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Squeezing every drop!

Fraunhofer IIS energy harvesting IC

The Internet of Things (IoT), Industry 4.0, digital health and greater prevalence of wearable electronics all rely heavily on the use of sensing devices that it simply won’t be practical to plug into a mains socket.

Having to regularly replace batteries can prove impractical though, especially if sensors are situated in remote or difficult to access locations.

Interest in energy harvesting technology has been growing for many years, with new implementations being based on thermal gradients, photovoltaics, vibrational forces, RF, etc. The rate at which these are being initiated, however, is still relatively low, which suggests that things have not matured as quickly as was originally envisioned with underlying doubts holding back widespread adoption.

How to glean enough energy is proving difficult, plus there are perhaps still some lingering concerns about the returns on investment.

At Embedded World earlier this year, Dr Peter Spies of the Fraunhofer IIS, talked to New Electronics about the research his team are heavily involved in developing next generation microelectronic solutions for energy harvesting purposes, with a broad variety of industrial use cases being covered.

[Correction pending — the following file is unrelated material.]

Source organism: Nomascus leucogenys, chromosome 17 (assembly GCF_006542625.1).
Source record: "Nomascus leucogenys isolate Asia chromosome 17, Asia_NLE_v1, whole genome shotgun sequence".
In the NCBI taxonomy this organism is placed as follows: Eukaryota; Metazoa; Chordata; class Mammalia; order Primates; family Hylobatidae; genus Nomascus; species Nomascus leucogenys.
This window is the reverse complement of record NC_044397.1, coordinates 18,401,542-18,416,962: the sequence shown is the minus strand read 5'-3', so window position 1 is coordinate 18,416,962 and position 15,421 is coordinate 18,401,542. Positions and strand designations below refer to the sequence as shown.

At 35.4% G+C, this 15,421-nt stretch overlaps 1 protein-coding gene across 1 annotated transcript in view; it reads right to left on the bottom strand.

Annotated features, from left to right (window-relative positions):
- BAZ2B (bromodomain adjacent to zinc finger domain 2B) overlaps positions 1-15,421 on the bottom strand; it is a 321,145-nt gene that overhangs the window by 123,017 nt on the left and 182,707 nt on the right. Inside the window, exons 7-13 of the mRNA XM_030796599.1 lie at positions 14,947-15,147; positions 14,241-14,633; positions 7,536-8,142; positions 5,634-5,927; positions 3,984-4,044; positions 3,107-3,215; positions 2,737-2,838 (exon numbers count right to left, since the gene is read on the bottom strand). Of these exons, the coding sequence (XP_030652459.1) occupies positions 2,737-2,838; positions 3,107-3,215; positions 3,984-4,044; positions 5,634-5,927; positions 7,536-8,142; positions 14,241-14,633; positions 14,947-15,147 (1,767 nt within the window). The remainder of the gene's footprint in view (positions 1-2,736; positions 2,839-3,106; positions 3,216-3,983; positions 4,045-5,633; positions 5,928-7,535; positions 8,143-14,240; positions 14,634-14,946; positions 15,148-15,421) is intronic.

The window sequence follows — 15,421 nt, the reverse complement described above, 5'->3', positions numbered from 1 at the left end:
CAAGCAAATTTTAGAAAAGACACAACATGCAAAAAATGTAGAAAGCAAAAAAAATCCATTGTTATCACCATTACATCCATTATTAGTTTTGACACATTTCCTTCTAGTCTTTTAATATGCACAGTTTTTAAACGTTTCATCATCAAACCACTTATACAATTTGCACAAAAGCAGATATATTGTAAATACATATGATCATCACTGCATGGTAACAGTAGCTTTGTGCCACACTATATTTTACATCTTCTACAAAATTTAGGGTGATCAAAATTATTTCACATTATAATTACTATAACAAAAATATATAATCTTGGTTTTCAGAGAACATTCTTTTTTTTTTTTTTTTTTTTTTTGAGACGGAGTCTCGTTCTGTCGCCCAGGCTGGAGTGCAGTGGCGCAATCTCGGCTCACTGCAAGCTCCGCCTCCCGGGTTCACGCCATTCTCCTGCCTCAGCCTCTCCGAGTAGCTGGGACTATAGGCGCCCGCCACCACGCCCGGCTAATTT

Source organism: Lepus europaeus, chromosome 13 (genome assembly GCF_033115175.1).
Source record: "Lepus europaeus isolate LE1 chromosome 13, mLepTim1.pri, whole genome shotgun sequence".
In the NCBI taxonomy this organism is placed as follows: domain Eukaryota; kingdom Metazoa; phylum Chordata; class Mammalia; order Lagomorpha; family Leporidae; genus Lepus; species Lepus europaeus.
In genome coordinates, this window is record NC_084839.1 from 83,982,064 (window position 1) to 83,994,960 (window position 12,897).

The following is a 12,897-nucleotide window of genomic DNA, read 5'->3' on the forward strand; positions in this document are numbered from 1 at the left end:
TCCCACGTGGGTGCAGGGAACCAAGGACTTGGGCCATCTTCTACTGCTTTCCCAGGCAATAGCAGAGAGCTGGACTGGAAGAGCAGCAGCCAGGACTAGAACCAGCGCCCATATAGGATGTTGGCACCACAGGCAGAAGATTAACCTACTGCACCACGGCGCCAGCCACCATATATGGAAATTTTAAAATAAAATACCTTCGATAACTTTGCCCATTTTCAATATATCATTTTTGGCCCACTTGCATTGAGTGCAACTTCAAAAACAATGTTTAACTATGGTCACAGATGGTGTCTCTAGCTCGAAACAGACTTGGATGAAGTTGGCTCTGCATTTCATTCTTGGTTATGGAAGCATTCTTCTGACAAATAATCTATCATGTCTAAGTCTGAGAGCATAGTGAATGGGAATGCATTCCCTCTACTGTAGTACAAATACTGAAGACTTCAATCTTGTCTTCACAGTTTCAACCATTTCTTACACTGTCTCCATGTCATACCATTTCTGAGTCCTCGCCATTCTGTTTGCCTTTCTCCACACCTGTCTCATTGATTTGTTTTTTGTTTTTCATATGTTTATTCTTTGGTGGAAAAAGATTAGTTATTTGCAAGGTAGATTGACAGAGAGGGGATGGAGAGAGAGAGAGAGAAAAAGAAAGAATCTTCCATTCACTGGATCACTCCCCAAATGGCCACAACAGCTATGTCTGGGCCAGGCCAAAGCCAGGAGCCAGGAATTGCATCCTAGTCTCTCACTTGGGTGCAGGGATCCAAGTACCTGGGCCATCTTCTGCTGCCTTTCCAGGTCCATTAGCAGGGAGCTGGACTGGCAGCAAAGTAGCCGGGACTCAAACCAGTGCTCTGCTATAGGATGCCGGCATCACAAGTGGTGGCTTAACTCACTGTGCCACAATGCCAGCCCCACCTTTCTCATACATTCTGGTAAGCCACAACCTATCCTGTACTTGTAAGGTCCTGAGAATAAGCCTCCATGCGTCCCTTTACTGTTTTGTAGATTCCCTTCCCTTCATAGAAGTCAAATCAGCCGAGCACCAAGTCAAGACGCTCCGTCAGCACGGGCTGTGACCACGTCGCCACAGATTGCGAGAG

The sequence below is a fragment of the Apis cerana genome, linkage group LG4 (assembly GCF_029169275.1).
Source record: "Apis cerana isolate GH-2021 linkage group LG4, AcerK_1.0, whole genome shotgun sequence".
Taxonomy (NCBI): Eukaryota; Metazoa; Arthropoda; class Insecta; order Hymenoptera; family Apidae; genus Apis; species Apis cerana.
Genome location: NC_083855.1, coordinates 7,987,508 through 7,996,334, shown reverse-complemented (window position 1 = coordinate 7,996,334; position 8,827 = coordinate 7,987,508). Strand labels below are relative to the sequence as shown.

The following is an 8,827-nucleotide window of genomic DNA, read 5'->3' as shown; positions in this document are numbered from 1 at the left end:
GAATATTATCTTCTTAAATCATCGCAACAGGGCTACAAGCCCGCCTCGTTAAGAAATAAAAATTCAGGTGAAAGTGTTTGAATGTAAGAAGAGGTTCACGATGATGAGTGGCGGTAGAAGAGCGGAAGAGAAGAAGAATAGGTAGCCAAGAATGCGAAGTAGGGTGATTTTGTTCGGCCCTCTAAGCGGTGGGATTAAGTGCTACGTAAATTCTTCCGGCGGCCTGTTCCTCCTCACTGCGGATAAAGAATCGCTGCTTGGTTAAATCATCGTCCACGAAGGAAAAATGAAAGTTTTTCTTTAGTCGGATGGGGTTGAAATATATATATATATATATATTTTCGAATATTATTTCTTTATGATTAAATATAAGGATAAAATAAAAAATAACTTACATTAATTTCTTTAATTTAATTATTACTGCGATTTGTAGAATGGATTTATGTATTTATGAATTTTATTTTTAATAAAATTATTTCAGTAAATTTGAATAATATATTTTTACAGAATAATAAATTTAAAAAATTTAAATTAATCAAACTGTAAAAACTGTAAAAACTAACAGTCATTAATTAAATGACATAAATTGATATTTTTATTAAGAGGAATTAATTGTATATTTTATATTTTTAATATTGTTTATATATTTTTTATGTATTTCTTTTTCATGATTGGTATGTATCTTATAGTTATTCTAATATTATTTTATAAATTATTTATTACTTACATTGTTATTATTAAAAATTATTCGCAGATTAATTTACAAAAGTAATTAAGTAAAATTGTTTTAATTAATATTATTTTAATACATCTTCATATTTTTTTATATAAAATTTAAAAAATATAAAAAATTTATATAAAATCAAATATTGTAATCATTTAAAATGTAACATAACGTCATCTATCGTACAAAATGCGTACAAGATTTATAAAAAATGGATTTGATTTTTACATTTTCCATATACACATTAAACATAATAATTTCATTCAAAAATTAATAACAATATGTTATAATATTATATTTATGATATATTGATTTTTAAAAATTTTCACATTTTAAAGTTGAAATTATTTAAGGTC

According to Dr Spies, “One of the issues with extracting energy from the surrounding environment is, of course, that it is not constant. In most situations, external conditions will keep changing over time and therefore so will the output levels that are available.

“This is why effective power point tracking and impedance matching are both so vital.

“Another issue to be aware of is that the characteristics of deployed energy harvesting apparatus will also vary considerably, from one unit to another.”

According to Dr Spies, “For all of these reasons having access to sophisticated power management is of critical importance. It will let the system adapt so that it better addresses the specific energy profile. This will permit the largest possible amount of energy to be drawn by the system and ensure that operational efficiency figures are maximised.”